Immigrants Waiting At The Mexican Border Are At High Risk Of Contracting The Coronavirus, Experts Warn

Health care providers south of the US–Mexico border are gearing up for potential coronavirus infections among immigrants waiting to make their way north, a population they say is at higher risk because of underlying medical and living conditions.

Helen Perry, operations director of Global Response Management, an organization providing free health care to hundreds of immigrants and asylum-seekers living in a makeshift encampment in the Mexican city of Matamoros, said it was very possible they could see a higher mortality rate than the 2.3% seen in a China-based study of 72,314 cases.

“We’re talking about a population that is moderately malnourished, consistently dehydrated, and constantly fighting some form of gastrointestinal infection from not great sanitary conditions,” Perry told BuzzFeed News. “On top of that, they’re in incredibly close living quarters, they’re essentially on top of each other.”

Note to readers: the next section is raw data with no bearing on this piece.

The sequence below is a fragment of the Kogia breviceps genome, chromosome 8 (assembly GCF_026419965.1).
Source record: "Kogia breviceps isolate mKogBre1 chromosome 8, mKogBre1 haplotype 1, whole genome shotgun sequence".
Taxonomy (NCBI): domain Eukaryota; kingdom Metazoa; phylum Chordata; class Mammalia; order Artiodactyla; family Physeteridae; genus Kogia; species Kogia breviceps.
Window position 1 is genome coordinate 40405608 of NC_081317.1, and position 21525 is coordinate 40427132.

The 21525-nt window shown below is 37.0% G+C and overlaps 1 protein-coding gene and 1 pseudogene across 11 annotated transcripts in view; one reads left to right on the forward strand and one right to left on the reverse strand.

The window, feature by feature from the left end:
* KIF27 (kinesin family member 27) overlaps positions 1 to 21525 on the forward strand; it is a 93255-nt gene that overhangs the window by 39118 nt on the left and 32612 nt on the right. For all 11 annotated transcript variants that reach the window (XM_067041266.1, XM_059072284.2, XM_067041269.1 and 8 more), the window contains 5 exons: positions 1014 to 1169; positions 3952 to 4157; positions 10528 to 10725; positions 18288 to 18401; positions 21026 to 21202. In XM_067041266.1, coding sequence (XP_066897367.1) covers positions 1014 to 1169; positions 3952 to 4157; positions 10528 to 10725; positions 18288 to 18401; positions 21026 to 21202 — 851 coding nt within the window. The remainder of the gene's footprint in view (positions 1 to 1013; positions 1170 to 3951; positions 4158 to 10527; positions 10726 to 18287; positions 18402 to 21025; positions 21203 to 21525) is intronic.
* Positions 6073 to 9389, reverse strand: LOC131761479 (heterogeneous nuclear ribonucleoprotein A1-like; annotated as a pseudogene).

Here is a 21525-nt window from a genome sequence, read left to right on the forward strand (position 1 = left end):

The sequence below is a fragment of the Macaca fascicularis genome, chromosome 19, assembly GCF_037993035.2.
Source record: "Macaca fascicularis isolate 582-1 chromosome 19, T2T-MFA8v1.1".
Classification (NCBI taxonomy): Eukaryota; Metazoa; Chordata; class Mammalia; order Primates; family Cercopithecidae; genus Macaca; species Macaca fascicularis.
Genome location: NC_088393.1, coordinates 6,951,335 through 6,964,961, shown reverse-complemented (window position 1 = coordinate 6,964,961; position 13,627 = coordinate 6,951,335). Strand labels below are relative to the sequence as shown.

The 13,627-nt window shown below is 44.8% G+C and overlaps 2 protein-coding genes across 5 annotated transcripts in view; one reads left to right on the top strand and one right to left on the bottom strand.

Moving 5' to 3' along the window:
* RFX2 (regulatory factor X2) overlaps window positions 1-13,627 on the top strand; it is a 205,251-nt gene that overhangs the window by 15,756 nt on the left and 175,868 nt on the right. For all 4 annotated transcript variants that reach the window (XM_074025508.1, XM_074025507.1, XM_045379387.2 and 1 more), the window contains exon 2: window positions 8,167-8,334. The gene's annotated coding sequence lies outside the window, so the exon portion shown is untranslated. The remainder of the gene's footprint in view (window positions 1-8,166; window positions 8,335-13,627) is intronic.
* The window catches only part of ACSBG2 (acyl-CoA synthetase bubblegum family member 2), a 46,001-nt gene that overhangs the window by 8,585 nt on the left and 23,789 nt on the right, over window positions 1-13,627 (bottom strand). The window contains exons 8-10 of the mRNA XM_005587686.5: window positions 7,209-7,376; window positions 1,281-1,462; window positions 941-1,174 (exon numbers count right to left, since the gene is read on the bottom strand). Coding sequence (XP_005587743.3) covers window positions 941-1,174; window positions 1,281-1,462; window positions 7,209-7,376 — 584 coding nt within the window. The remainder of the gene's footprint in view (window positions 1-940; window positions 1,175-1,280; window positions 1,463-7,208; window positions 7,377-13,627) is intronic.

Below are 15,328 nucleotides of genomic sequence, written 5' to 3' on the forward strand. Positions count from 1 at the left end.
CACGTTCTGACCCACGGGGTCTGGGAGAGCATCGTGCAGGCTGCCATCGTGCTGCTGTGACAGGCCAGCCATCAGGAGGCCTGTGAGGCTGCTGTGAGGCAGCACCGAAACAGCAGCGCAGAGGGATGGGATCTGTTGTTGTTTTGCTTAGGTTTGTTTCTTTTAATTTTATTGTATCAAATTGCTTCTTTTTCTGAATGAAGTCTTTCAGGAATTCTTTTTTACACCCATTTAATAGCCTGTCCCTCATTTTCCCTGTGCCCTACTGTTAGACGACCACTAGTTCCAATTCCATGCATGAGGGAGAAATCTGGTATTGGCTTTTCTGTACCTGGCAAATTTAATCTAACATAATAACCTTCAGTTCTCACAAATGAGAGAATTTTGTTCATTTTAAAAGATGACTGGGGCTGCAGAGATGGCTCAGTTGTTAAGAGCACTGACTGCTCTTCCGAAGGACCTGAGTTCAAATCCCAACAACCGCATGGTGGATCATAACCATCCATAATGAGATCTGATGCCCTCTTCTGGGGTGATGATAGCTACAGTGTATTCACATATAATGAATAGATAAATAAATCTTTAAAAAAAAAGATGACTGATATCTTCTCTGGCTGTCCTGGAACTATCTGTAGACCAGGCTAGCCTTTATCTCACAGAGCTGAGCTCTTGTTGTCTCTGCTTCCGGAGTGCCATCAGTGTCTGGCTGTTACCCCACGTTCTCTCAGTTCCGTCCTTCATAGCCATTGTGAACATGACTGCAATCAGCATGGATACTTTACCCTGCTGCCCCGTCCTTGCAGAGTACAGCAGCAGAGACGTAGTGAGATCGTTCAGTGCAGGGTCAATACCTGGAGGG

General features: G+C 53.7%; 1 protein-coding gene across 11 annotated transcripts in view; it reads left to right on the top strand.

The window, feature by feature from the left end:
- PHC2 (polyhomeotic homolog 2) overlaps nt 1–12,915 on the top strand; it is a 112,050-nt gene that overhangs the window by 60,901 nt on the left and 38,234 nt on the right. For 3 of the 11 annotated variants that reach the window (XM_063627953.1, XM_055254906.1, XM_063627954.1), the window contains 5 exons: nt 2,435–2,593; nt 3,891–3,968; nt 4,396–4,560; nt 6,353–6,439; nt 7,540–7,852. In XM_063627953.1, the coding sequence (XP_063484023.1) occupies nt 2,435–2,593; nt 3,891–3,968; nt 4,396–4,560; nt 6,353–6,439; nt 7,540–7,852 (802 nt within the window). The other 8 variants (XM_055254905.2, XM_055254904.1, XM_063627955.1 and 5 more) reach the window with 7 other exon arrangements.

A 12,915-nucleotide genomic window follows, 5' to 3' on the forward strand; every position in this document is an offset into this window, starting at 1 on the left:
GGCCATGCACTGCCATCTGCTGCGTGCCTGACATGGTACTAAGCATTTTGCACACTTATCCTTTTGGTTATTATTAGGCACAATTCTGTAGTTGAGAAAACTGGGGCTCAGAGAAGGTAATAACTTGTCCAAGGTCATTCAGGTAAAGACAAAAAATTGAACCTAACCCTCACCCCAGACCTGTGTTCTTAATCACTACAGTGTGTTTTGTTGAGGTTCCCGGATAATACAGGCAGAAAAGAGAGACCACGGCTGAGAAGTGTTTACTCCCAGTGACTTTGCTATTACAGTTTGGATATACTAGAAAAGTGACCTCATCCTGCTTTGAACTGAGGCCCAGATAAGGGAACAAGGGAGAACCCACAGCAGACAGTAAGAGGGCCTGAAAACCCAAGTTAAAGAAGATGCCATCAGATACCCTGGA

As of Tuesday, Mexico had 82 cases of COVID-19 compared to the United States’ 5,702, according to Johns Hopkins University. Still, access to public health services is generally difficult for Mexican nationals, Perry said, let alone immigrants.

The Trump administration has sent back some 60,000 immigrants and asylum-seekers to wait in Mexico while their US immigration cases are completed. The Migrant Protection Protocols (MPP), unofficially known as the Remain in Mexico policy, has forced thousands who decided to fight their cases to live in tents on sidewalks near international bridges, above the banks of the Rio Grande river, and overloaded shelters.

Even before the outbreak of the coronavirus, medical professionals like Perry were concerned about the health of immigrants living in these conditions. In some cases, when nurses and doctors with Global Response Management would refer immigrants living at the encampment in Matamoros to local hospitals, they would come back having not been properly tested or treated, Perry said.

That concern has grown with the realization that Matamoros doesn’t have the resources to deal with a large number of cases that could potentially need intensive care.

By Adolfo Flores for
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